Turn and talk is my favorite method as it involves everyone. Ask any type of question and have students respond to a partner near them. “Can we make a group of three?” Of course, we don’t want anyone feeling left out. For your reluctant student or students you have concerns about, you can be their partner or you can listen in on their answers. This decreases the wait time needed for whole class questions by allowing students to pre-think answers. It also engages more student to student contact which is when the real learning takes place. Then I take a sampling of the answers by randomly asking multiple students from different groups to share their answers.
Writing answers on wipe boards (or if your district is still old school use those chalkboards) allows for more information in the question. Technology has advanced our ability to question students with the use of clicker systems or online interactive systems such as Socrative. These allow for immediate feedback and will push your lessons further than you thought possible because you can see who is understanding instantly. Whatever strategy you use, having students answer questions keeps them involved and allows you to structure your lessons to meet everyone’s needs.
In many classrooms, teachers ask lower level questions due to time and an effort to keep the lesson moving. Higher-level questions ask students to analyze, evaluate and synthesize information for more learning. By asking higher-level questions, you can actually engage and involve students more and increase the learning. I use sticky notes in my lesson plan, teacher manual or the text I am using with students to have pre-thought higher-level questions to have student apply, evaluate and synthesize information. Sometimes is is helpful to just have stems from Bloom's Taxonomy. I allow students the option to draw, use words or write sentences to answer questions. This freedom gets the process of the answer started which is the important part.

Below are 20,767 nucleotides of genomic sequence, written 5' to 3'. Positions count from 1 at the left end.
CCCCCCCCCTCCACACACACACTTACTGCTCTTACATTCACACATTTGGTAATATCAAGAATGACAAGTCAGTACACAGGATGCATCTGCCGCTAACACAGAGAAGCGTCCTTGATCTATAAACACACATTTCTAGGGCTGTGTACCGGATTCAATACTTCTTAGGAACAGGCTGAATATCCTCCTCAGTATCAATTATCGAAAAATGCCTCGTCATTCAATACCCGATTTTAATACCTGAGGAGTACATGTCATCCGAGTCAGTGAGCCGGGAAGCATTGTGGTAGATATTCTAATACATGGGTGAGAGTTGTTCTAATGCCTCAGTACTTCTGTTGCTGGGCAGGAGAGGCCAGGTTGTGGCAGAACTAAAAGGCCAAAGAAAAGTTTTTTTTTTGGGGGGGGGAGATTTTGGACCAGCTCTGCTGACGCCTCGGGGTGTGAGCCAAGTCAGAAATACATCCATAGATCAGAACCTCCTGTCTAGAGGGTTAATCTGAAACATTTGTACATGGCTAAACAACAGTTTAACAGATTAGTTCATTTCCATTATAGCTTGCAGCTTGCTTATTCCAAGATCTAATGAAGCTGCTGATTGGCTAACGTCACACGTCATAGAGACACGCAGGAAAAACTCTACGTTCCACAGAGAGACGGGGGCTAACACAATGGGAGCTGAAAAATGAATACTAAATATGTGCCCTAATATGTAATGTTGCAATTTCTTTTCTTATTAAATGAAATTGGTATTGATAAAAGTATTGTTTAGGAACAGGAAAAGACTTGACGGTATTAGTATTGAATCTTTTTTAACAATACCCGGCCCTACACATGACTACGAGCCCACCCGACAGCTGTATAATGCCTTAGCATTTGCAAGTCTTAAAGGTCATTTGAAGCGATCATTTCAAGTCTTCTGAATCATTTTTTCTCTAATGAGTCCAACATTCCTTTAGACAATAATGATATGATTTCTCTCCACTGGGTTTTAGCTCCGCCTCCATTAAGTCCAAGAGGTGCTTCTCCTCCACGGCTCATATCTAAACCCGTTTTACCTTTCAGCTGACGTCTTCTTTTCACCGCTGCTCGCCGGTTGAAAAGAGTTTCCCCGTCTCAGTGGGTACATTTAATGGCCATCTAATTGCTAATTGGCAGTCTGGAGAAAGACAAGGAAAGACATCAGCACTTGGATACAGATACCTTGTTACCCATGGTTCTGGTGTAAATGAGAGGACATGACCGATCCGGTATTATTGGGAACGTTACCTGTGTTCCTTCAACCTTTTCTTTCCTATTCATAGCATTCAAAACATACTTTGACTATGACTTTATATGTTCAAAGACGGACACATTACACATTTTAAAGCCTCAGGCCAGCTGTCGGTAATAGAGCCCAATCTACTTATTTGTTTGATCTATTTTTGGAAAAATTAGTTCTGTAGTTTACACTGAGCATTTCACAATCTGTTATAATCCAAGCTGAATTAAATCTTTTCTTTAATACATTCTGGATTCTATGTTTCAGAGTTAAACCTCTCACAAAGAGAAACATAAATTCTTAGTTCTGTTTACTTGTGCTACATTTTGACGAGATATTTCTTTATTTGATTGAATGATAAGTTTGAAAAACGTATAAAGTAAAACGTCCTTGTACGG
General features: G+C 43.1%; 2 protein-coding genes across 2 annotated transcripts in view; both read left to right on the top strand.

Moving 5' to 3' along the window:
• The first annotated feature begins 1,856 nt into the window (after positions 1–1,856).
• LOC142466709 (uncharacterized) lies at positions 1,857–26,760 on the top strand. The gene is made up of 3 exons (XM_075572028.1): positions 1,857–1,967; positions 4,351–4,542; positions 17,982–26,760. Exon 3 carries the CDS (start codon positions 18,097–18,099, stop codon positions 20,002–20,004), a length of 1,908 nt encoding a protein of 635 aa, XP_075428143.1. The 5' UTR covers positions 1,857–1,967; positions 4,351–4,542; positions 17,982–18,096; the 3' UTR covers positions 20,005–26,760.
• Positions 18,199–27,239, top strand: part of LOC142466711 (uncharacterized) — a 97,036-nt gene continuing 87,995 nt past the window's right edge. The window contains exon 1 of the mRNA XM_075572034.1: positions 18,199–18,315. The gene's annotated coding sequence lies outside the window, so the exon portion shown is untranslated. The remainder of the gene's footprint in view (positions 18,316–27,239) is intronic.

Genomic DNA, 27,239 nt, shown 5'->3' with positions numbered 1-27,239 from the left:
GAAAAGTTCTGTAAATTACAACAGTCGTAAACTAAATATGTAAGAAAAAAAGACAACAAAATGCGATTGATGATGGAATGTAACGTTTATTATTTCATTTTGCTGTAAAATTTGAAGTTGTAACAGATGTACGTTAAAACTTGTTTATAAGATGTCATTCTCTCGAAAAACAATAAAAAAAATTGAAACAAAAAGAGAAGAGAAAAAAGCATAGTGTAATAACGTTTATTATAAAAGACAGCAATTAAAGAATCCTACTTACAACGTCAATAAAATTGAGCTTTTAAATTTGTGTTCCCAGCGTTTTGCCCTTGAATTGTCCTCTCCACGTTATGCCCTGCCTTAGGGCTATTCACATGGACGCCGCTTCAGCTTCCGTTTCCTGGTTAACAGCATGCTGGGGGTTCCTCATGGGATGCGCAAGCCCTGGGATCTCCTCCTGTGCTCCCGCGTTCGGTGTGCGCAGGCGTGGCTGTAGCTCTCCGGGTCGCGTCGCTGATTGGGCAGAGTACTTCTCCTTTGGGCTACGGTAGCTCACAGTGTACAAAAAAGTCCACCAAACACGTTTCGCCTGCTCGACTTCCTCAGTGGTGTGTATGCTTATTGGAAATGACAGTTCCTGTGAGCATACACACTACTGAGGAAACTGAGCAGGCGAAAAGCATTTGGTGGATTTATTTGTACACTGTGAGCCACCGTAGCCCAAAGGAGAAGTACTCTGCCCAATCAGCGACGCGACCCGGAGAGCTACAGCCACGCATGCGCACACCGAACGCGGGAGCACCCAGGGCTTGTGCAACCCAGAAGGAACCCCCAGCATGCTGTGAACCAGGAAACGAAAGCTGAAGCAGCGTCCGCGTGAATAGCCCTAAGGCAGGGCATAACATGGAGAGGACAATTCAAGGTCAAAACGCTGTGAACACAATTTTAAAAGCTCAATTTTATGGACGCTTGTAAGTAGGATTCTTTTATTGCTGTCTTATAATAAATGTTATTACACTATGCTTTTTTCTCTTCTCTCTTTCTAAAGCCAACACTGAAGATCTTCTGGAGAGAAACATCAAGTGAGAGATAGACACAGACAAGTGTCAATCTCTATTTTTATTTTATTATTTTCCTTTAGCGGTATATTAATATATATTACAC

What is the most important question you can ask? What is the life connection to your unit or topic? What do you want students to take away with them and carry for life? Those are your essential questions. Essential questions are arguable, raise more questions than are answered and provide a purpose for learning. They can't be found doing a Google search, we can’t be experts at everything. They can be created by teachers. They can be created by students. Great beginnings for essential questions are why, how, what if…those questions little kids ask that have big answers. These questions provide you with a focus of the unit and can be referred back to as learning occurs. They should provoke deep thought and sustain inquiry as new understanding develops. It will stimulate on-going, re-thinking of ideas and allow students to link their prior knowledge to the new subject matter. Most importantly, it sparks meaningful discussion so students connect to the subject matter. What better way to remember?
You have been asking questions since you could talk. It is human nature to question and be curious about our surroundings. A free classroom tool you have is this curiosity of humans. In our ever changing society teachers can find consistency in the use of classroom engagement, higher-level questioning, and essential question to reach their students. So, what questions do you have?